That said, what comes next could hold another story. As Garnry points out, “triggering starts the noisy political negotiations which will be a recurrent theme over the next two years.”
The FTSE 100’s high concentration in financials, mining and export-driven consumer staples companies (such as BAT, Diageo, Unilever and RB) makes the index vulnerable “should the GBP go up again on improving sentiment or even worse in tandem with falling commodity prices,” Garnry warns.
What will happen to EU nationals in Britain and vice versa?
As we have pointed out before, the four million people most vulnerable in a showdown between Brussels and Number 10 are the EU nationals living in the UK and British citizens making their living on the continent.
The British parliament recently voted down a proposal to safeguard the presence of EU nationals already in Britain regardless of the outcome of the next two years’ negotiations.
While the proposal was motivated by the Kantian precept that person should be used as a means to an end (in this case a bargaining chip in the messiest international negotiations since the second world war), British MPs sided with the government, which argued that while it was in favour of allowing EU citizens to remain, it did not want to give that concession away unconditionally.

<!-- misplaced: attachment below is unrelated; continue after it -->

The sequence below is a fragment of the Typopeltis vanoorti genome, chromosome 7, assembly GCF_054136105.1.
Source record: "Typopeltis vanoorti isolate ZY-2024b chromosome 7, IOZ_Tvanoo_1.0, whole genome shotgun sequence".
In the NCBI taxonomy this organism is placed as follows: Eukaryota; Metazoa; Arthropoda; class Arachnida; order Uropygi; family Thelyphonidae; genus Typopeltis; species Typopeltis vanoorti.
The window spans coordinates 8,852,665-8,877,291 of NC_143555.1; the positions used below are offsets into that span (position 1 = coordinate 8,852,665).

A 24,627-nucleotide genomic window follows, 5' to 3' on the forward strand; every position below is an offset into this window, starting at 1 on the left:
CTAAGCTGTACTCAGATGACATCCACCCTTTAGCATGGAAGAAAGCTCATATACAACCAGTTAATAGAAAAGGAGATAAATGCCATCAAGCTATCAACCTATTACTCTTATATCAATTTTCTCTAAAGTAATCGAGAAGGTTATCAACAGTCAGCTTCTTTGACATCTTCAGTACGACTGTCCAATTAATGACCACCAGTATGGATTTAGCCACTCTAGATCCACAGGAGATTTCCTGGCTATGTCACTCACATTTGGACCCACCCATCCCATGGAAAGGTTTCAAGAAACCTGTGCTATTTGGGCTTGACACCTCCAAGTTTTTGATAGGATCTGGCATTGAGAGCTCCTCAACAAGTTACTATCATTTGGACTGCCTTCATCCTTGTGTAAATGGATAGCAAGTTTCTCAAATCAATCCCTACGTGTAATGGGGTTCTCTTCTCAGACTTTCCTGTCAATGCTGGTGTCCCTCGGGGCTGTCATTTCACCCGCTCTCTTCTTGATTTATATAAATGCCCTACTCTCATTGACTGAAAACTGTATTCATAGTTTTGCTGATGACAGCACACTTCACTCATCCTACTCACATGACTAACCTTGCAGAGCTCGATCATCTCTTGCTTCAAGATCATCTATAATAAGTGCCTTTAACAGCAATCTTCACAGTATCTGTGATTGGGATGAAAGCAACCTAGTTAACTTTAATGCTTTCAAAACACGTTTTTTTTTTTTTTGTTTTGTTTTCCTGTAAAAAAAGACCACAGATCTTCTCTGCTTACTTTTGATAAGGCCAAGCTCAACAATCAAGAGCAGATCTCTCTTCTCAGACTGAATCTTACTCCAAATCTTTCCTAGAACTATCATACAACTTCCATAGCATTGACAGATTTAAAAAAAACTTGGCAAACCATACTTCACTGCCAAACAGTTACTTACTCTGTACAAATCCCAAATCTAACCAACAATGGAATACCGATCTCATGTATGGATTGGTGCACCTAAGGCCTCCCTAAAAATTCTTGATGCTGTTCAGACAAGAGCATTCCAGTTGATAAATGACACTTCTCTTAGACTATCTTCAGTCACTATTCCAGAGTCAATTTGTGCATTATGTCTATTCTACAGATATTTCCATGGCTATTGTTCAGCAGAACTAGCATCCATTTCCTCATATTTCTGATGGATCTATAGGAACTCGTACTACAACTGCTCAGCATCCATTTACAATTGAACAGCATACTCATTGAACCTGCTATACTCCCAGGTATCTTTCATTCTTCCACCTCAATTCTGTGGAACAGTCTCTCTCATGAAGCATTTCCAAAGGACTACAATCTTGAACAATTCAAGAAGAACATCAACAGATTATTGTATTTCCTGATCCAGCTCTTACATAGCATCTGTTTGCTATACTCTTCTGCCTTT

And so, with neither side having ruled out a “hard Brexit” (the UK government has announced it’s currently drawing up plans for the outcome), those four million people appear to be as vulnerable right now as they fear.
Saxo’s head of forex strategy John J Hardy recently told TradingFloor that due to reciprocal rights for EU and UK nationals being such a potent bargaining chip, we could be well into 2018 before negotiators arrive at any meaningful accord on the issue.
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Finally, here is Saxo’s head of macro analysis Christopher Dembik, who summarizes the salient points in the following video. Here are the key points:
- “Brexit will have clearly a deep impact on the [British] market in the medium term,” says Saxo’s head of macro analysis Christopher Dembik, who is based in the Danish bank’s Paris office.
- “For the British economy, I am not positive. There is no reason to believe that Brexit would have [only] a slight impact on the economy.
- “Brexit would have a strong impact because it would block investments as soon as investors understand that the UK doesn’t have a strong strategy to negotiate and that the EU won’t make it easy for the UK to leave.”
- He does not expect much to happen in terms of significant negotiations between the UK and EU until after the German federal election in September. However, Dembik says that British prime minister
- Theresa May could surprise many and pull a snap election to gain greater support - something former PM Gordon Brown failed to do when he succeeded Tony Blair and later lost a general election to the Conservative Party’s David Cameron.
- “Theresa May will face probably many challenges in order to negotiate with the European Union,” adds Dembik.
- “I do believe she will have no other choice than for calling for an early election in order to have enough popular support to try to negotiate with the European Union.”
- Despite these issues, Dembit says that in the longer term, the “strong” UK “will succeed and have a bright future.”